In St. Louis, we’ve always said, “Don’t like the weather? Wait a minute. It’ll change.” Well, the weather is not changing in our floodwater-friendly capitol, where a torrent of anti-choice bills is raining down on our heads. It is simply foul.
Much of the defense of the contraception mandate in the Affordable Care Act has focused on the public benefit to making contraception widely available and affordable. But there are a lot of reasons to uphold the mandate that have nothing to do with birth control.
The lawsuit filed on behalf of an evangelical couple and their high school children argues the buffer zone unconstitutionally blocks their ability to “counsel” patients entering reproductive health-care clinics.
A case involving a Montana woman whose contract as an assistant softball coach at a Catholic high school was not renewed because she works at Planned Parenthood represents
the latest in a string of dismissals by religiously affiliated employers under the guise of religious liberty rights.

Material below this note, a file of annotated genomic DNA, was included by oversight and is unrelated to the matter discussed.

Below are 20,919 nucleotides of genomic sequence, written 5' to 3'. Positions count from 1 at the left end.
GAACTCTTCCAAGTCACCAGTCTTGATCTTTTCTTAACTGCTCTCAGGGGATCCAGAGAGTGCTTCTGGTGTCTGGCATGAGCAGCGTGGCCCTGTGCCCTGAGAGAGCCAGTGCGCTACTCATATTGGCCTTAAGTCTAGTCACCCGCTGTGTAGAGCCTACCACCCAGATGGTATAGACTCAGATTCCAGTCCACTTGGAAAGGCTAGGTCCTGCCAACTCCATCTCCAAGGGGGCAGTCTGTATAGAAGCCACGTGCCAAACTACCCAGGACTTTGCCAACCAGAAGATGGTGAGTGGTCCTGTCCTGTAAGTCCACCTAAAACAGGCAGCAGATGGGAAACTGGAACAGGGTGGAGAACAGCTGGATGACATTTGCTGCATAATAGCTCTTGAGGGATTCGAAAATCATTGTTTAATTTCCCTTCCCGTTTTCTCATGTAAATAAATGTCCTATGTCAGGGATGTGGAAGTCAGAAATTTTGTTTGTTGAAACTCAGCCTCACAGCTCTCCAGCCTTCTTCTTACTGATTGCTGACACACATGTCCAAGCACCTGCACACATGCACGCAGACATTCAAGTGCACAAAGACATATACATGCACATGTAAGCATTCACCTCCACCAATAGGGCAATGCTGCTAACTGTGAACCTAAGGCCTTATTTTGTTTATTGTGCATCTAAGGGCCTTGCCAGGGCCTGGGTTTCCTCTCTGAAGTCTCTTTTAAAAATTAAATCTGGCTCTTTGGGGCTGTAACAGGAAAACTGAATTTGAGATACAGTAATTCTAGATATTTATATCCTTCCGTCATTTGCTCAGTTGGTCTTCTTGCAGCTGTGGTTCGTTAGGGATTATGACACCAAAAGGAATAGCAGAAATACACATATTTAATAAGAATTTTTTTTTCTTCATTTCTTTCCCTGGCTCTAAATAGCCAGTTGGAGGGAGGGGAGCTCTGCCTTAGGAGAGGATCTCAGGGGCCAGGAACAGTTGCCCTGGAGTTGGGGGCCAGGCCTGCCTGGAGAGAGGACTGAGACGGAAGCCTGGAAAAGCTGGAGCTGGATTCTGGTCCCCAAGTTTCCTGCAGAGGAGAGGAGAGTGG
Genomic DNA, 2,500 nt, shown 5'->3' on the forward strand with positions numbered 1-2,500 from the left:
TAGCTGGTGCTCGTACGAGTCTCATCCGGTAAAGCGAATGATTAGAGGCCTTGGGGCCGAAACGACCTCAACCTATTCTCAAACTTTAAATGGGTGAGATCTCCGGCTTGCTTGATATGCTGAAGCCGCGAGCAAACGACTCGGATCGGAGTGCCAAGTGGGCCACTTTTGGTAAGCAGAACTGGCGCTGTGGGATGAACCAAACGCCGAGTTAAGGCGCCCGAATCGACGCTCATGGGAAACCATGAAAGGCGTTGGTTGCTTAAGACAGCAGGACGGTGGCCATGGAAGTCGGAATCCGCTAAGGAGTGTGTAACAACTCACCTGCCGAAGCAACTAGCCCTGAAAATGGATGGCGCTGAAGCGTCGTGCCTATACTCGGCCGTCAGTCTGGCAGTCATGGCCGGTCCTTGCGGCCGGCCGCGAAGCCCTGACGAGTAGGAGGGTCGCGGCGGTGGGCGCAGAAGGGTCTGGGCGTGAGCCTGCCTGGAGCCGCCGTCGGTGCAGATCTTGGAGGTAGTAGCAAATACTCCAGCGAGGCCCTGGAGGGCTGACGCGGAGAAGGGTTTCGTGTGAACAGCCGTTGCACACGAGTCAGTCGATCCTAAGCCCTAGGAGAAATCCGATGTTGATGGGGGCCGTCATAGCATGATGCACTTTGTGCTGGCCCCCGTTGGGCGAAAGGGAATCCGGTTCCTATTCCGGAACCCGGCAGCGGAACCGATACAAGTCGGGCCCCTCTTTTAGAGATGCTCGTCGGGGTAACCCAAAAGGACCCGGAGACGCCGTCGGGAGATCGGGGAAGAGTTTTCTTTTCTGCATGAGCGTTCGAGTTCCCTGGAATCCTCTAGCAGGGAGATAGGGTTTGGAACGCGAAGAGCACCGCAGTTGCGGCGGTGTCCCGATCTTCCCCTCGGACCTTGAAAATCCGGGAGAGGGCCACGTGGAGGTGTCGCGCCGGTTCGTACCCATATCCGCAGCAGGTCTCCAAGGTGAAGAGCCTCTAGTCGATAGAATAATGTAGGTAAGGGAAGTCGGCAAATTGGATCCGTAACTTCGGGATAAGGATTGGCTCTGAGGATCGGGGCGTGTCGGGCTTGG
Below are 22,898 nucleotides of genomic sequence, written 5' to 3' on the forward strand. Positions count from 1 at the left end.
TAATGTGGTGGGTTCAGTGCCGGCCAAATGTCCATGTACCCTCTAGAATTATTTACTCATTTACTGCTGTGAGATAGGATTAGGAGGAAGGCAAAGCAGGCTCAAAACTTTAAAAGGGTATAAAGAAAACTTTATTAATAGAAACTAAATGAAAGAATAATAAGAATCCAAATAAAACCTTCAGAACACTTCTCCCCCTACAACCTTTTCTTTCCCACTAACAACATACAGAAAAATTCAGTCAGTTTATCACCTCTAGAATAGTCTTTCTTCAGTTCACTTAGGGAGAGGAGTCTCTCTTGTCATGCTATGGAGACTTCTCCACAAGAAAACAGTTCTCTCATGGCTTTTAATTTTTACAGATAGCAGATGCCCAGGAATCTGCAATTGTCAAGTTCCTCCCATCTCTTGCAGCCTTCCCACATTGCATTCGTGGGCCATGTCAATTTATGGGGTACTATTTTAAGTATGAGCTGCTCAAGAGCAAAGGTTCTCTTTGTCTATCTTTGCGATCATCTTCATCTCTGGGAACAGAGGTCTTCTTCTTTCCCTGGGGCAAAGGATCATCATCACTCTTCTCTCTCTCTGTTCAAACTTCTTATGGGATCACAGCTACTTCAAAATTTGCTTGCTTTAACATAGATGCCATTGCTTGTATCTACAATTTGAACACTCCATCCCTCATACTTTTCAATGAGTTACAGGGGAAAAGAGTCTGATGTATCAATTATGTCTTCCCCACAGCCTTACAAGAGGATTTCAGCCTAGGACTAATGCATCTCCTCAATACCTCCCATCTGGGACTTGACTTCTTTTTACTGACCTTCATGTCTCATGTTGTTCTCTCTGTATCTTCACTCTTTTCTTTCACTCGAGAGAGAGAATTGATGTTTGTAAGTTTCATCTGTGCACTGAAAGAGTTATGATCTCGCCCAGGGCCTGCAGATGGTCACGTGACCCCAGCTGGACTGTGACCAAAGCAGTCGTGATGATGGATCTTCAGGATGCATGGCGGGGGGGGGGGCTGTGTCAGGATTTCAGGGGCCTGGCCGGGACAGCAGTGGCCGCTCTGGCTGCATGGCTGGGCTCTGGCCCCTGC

A three-judge panel said in its decision that the specialty license plates, which help fund anti-choice crisis pregnancy centers in the state, violate the First Amendment.
The bill would require a woman seeking an abortion to hear a description of the fetus over her objections.
Gov. Pat McCrory said that “costly and drawn out litigation” would not be worth the trouble over the one provision that was struck down, which would have forced all women seeking an abortion to receive and be shown a narrated ultrasound before their procedure.
Speaking in the Rules Committee, Rep. Alcee Hastings said, “I think men ought to butt out of this subject, and be about the business of respecting women and their rights.”
What if the battalions of lawyers, pundits, and politicians have missed the easiest—and possibly best—argument against “corporate religious liberty rights” in the high-profile legal cases that challenge the contraception mandate in the Affordable Care Act?
According to the court, the 2011 law violates abortion providers’ free speech rights.